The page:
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Five Things the San Antonio Spurs Can Teach Us About Investing

posted on

June 26, 2014

The San Antonio Spurs just dispensed of LeBron James and the defending champion Miami Heat in five games in the 2014 NBA Finals. They did so in impressive fashion with another lopsided victory en route to their 5th championship.

As a financial advisor and avid sports fan, I couldn’t help but reflect on the past decade and a half of excellence by the Spurs and how we can apply their model to investing. I believe that the following five strategies employed by the Spurs should also be remembered when investing.

1. Boring can be beautiful.

Even the casual NBA fan can tell you they’ve heard this a hundred times. “The Spurs are boring.” Today’s SportsCenter culture loves the “Lob City” LA Clippers with highlight reel dunks and above the rim hijinks. There’s no doubt that’s it’s a lot more exciting to watch a lob being slammed down by the likes of All-Star forward Blake Griffin or DeAndre Jordan than a perfectly executed back door pass.
However, basketball purists appreciate the beauty in watching the Spurs play. Power forward and undisputed first ballot hall of famer Tim Duncan is known as “The Big Fundamental”. Duncan earned his nickname not because he makes rim shaking dunks (which he does on occasion), but because of his relentless attention to detail and the way he plays the game the “right way”. His teammates have followed suit. The result has been more than 15 years of excellence for both Duncan and the Spurs.

If you have a few minutes, The Beautiful Game: A Spurs Tribute will help illustrate the point I’m trying to make.
As I’ve mentioned before, successful long-term investors more often than not employ a “boring” approach. 
If you talk about foregoing a hot IPO stock in favor of a globally diversified portfolio based on academic research at a party or on the golf course, you’re going to get some yawns. (Speaking of globally diversified, 9 of the Spurs 15 players are internationally born). 
To further illustrate that it’s boring, when my wife is having trouble sleeping, she asks me to talk about my thoughts on investments. That knocks her right out.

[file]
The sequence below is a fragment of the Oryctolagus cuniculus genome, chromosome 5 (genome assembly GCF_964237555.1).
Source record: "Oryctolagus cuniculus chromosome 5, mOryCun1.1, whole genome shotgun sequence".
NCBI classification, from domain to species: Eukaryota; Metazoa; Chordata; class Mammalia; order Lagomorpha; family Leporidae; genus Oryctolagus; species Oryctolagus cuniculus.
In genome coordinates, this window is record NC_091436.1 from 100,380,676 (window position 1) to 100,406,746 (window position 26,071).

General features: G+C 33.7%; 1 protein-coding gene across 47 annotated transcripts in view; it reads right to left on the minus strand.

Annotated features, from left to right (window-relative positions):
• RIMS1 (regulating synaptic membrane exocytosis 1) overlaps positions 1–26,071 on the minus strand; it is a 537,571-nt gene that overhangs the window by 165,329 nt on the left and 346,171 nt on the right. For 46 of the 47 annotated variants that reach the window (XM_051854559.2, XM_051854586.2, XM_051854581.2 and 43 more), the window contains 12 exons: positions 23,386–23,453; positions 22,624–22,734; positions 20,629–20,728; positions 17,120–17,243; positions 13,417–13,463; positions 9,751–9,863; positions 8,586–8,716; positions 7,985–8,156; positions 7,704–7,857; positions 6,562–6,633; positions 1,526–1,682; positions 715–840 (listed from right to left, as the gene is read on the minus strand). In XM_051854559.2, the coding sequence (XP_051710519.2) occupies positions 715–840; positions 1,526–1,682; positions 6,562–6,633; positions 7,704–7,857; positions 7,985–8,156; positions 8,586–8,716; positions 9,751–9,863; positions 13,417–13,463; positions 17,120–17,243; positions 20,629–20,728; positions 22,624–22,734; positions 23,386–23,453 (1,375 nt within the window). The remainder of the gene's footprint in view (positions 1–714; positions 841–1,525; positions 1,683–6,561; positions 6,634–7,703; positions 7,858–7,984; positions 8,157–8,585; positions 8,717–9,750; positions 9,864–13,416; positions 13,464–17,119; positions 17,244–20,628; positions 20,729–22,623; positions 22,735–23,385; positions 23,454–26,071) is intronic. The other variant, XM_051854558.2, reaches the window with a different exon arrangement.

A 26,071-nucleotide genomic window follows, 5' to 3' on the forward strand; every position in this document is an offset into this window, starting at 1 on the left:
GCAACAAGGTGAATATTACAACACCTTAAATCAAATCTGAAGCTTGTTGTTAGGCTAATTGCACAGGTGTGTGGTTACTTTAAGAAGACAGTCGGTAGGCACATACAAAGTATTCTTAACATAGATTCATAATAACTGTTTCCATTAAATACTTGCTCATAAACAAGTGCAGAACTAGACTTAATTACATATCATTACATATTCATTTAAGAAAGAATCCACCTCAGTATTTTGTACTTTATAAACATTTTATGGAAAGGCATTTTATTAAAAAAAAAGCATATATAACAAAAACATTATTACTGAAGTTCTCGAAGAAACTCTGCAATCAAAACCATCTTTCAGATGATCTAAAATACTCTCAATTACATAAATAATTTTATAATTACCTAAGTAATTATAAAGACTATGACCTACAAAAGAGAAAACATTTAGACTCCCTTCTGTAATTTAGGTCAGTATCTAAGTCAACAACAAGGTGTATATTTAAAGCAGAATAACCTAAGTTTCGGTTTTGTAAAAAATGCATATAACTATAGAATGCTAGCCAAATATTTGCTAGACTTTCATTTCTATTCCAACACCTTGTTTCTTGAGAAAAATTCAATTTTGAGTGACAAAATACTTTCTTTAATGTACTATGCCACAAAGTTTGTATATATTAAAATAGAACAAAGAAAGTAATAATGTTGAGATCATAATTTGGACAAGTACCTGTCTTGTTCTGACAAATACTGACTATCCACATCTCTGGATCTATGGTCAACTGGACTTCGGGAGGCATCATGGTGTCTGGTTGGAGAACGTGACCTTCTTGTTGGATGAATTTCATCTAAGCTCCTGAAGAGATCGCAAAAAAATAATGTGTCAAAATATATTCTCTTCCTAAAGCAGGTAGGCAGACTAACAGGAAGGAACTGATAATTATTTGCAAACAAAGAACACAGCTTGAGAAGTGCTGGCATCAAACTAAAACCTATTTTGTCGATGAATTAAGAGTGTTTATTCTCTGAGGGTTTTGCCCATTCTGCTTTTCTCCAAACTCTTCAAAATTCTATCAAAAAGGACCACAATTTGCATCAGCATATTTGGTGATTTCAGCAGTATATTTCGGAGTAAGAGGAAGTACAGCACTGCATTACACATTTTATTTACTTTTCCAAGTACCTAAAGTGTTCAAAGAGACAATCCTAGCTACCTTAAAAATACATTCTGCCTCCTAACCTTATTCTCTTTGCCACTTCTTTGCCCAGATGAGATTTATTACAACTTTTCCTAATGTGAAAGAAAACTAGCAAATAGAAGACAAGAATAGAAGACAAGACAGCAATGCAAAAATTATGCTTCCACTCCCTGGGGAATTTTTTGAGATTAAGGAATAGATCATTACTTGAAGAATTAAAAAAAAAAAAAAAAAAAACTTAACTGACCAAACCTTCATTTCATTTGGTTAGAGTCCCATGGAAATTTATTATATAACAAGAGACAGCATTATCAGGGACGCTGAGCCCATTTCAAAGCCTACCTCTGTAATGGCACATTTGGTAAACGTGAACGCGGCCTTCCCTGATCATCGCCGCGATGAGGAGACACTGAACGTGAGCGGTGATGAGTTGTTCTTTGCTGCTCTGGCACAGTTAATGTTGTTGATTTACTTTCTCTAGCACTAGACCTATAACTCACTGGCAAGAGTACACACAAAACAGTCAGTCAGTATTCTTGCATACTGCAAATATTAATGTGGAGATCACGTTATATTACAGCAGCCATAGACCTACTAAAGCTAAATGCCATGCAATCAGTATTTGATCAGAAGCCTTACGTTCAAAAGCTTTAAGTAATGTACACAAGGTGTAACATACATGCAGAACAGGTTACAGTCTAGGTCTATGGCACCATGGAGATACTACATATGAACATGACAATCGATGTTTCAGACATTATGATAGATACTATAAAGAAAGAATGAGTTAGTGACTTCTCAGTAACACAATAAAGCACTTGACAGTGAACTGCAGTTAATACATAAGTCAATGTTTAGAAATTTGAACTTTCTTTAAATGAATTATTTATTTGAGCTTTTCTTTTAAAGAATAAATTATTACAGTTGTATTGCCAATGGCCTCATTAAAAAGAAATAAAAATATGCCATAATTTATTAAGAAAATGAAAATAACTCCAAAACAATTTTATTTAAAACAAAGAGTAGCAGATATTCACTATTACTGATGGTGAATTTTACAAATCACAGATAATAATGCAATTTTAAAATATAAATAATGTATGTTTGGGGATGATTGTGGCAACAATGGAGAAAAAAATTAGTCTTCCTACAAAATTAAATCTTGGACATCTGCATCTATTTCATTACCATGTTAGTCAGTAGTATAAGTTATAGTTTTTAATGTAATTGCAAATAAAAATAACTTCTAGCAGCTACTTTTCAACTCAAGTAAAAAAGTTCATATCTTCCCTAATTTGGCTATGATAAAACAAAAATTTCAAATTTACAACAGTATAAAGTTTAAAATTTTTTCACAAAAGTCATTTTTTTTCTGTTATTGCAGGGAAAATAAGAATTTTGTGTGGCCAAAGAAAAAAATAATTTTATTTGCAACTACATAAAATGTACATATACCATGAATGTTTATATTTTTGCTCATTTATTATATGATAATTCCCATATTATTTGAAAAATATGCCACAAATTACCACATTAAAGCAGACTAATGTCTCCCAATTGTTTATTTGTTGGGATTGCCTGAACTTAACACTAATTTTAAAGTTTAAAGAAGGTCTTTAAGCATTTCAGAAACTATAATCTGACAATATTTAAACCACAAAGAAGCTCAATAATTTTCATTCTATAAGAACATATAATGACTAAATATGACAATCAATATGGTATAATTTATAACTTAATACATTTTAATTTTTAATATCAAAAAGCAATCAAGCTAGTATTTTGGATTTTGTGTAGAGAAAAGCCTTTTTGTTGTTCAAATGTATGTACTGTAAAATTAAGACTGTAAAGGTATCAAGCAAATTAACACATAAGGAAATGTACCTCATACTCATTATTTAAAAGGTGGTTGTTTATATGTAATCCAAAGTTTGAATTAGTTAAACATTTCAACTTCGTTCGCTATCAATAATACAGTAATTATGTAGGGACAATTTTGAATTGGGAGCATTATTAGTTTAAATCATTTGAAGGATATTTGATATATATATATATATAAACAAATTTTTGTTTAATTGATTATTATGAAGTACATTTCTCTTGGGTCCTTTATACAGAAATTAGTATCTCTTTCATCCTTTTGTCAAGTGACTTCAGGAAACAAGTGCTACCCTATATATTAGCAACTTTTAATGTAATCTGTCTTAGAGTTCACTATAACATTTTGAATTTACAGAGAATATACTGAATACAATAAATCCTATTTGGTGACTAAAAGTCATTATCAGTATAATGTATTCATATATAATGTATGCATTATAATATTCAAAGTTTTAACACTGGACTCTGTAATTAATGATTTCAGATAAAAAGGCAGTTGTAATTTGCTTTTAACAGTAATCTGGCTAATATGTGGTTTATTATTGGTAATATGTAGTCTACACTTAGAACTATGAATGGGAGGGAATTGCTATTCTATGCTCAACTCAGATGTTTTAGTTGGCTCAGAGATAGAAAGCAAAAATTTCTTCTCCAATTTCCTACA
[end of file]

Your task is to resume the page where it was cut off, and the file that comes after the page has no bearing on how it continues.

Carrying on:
In the world of investments, as in the NBA, being “boring” can be a beautiful thing. “Boring” eliminates unnecessary risks and distractions, helping keep you focused on achieving your goals. 

2. Be better than the sum of your parts.

The Spurs only had one All-Star this year, and only one player named to the All-NBA Team: point guard Tony Parker. Yet the team as a whole had the best regular season record in the NBA this year and demolished The Heat in five games in the Finals. 

How were the Spurs able to consistently win in a league that puts a premium on the “Superstar”?

The Spurs have built their franchise through drafting wisely. Duncan, Ginobili, and Parker complement each other brilliantly, though their sizes and strengths are very different. Furthermore, the Spurs intentionally seek out players to fill specific roles. They draft players like soft-spoken Finals MVP Kawhi Leonard (via draft-day trade) and Brazilian center, Tiago Splitter. They make unheralded acquisitions like Boris Diaw, Patty Mills, Marco Belinelli and Danny Green, all NBA journeymen. Yes, Green, who had been cut a number of times – even once before by the Spurs!

Most of the players can shoot well, some can rebound well, some can block shots, some can play lock-down defense. The common thread amongst all those players is that they can pass well. The point is, each player has a specific reason for being on the team. The Spurs don’t have a lot of guys that would excel in one-on-one basketball compared to most NBA teams. However, the organization understands that the most important thing is not how good their players are at one-on-one, but how they perform as a team.

The same is true in investing. We never know from year to year which asset class will perform best (as illustrated on page 7 of a recent Dimensional report). (Full disclosure: Dixon Hughes Goodman Wealth Advisors recommends Dimensional Funds in constructing client portfolios.) Because of this, when choosing an investment to put in their portfolio, investors should evaluate any investment on its effect on the portfolio as a whole, not just that individual investment’s risk/return characteristics.

For example, the Spurs front office didn’t choose to add Boris Diaw to their roster because they thought he could beat LeBron James in a game of one-on-one. They were counting on his versatility and ability to pass to allow other players to flourish when he is on the floor. 

Likewise, when an investor adds emerging market stocks to their portfolio, it shouldn’t be because they feel emerging markets will outperform other asset classes in the coming year. Rather, it should be because emerging market stocks have a tendency to perform differently than stocks from developed markets and because they increase the risk-adjusted expected return of the portfolio over relatively long periods of time (5 plus years). The same methodology holds true for any asset class, not just emerging markets.